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Teens always moving ahead with social media

    Remember decades ago when teenagers used to sit on home telephones for hours each night talking to their friends? Then along came the internet and with it an explosion of ways to share your life without actually speaking to anyone.
    First it was MySpace, then came Facebook and now there are scores of life-sharing apps available to our teenagers, who have become the most electronically connected generation of all time.
   Today, Facetime, texting, and online photos are the way teens prefer to keep in touch. And there are some seriously cool tools to help them. A recent study found that 13 to 17-year-old boys and girls in the United States spend an average of two hours and 20 minutes a day online and 80 percent of that time is spent on social networking sites. According to the Pew Research Center, 86 percent of 15 to 17-year-old girls; 69 percent of 15 to 17-year-old boys and 38 percent of 12 to 14-year-olds have some type of online social media profile.
    Regardless of whether we, as parents, like our kids being on sites like Facebook and YouTube as much as they are, it seems the trend is here to stay,  replacing trips to the mall to hang out in person. There are advantages to online friends because teens can build social relationships and connect with people of shared interests, regardless of their geography.
   Facebook has been the big dog on the street for years but for teens there’s a new crop of free social networking applications that can foster their creativity - whether showing off their newest   “selfie,” musical or artistic projects, or their most recent vacation shots to friends.
   With over 100 million users, Instagram is the most predominant teen app out there now. It touts itself as a fun, free, and simple way to make and share photos. Instagram, which launched in 2010, touts their app with its filtered effects and cropping tools as a way to “transform everyday moments into works of art.”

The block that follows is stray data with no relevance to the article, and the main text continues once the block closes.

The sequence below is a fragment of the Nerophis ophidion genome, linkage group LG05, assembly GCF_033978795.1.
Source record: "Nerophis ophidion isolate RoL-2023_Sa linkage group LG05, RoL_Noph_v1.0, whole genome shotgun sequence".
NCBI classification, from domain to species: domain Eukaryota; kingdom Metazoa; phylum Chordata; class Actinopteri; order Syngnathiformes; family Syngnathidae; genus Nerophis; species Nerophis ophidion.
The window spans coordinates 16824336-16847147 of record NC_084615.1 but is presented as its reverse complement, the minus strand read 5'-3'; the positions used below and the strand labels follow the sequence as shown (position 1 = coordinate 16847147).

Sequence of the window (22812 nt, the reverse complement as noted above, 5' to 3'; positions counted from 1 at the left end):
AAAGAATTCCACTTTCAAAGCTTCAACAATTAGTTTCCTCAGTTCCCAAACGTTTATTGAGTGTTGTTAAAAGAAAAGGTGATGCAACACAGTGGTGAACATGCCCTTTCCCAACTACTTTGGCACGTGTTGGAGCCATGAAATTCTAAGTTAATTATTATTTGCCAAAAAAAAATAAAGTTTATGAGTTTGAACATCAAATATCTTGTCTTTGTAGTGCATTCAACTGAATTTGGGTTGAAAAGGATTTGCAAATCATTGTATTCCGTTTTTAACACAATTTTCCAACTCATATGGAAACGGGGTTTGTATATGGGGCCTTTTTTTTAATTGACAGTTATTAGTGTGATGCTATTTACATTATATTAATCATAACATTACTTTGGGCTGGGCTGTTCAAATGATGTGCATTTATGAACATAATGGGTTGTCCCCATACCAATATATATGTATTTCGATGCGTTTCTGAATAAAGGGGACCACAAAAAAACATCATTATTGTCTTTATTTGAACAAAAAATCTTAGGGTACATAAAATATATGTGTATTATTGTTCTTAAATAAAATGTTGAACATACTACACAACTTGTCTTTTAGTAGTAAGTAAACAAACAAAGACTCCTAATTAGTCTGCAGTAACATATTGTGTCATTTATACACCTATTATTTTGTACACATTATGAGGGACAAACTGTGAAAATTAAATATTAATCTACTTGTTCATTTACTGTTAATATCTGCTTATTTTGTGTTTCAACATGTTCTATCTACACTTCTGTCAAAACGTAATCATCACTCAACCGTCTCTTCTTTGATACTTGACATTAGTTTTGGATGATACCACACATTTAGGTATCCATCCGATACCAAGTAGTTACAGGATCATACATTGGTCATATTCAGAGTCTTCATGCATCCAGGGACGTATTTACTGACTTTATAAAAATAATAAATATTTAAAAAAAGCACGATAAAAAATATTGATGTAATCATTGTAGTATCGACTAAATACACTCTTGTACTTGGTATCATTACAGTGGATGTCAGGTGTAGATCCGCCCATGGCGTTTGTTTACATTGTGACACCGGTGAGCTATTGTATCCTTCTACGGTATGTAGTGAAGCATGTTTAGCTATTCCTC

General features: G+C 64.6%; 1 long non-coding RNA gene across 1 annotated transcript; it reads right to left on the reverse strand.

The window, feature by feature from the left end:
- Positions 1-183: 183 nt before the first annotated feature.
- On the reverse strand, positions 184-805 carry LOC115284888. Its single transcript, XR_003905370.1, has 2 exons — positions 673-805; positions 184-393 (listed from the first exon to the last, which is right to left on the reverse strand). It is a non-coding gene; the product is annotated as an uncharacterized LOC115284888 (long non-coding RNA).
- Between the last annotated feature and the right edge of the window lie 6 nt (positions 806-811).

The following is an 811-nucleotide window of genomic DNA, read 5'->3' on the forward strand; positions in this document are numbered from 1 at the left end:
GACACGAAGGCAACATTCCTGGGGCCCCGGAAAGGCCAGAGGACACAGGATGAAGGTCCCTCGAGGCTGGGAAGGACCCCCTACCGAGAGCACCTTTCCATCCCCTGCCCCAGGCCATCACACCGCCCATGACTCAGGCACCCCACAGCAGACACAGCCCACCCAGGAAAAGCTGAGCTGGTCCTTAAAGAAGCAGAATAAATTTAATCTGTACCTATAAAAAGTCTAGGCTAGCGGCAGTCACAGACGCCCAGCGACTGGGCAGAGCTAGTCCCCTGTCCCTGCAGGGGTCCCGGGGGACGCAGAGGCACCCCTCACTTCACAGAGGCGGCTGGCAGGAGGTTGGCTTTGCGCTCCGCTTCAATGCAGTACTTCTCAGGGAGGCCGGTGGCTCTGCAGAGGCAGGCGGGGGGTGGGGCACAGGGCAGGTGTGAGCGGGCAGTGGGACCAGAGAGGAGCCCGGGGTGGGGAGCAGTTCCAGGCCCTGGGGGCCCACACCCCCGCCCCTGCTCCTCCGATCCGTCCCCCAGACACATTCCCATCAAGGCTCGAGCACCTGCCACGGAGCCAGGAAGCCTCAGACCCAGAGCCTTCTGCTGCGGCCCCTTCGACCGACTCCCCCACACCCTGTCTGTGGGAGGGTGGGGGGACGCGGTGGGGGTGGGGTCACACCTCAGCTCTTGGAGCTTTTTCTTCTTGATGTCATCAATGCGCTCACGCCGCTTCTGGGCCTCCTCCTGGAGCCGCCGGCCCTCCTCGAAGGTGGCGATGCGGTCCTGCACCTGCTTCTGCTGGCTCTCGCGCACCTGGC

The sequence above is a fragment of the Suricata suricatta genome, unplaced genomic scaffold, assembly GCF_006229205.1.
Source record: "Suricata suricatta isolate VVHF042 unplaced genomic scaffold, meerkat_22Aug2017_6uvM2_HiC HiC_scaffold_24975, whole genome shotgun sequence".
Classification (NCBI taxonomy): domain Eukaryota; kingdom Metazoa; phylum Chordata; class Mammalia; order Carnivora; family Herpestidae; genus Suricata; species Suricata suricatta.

Like its owner, Facebook, Instagram’s live updates keep teens in the know on what their buddies are doing. However, unlike Facebook or Twitter, Instagram  is a photo-only app that banks on creativity.
   For teens who want to send  their friends gifts, GifBoom is a moving version of Instagram that makes it easy to create animated photographs. Although some users say this app isn’t very user-friendly at first, moving Instagram-esque photos is pretty cool and worth figuring  out.
   For teens or adults who enjoy Facebook’s timeline, Path allows you to share almost anything - from your location to what you’re watching or listening to at any given moment. Path users can private message and chat instantly. Friends and family can “comment, smile, laugh, gasp, frown, or love your photos, videos, places, music, movies, books, workouts and more.”
   Path, with its live updating, offers users a minute-by-minute timeline of someone’s day (for those who might be interested). The cool thing about Path is you only have 150 friends, creating a more close-knit feeling for many users.
   Want to send a selfie that doesn’t stay in the cyber-world forever? Check out Snapchat with its real-time picture chatting whose messages disappear in 1-10 seconds after being opened.
    Snapchat lets you take a photo or short video, add text or a doodle and send it to your friends to view for a set amount of time (1-10 seconds, your choice).
   Once someone opens the pic, they have to press down on their phone screen to view the photo. After the timer is up, the photo or video disappears forever.
   Snapchat creators say all the messages are deleted from their servers and the only way they can be captured is if the recipient takes a screenshot or uses an image capture device.
   Regardless of which apps teens choose to communicate and keep in touch, there are lots of options out there.            
    There are good and bad effects for teens from social media but many psychologists who study these effects believe the positive benefits outweigh the negative ones, but parents should make an effort to ensure that the positives win out by monitoring your teens and their online activity.
    Happy chatting.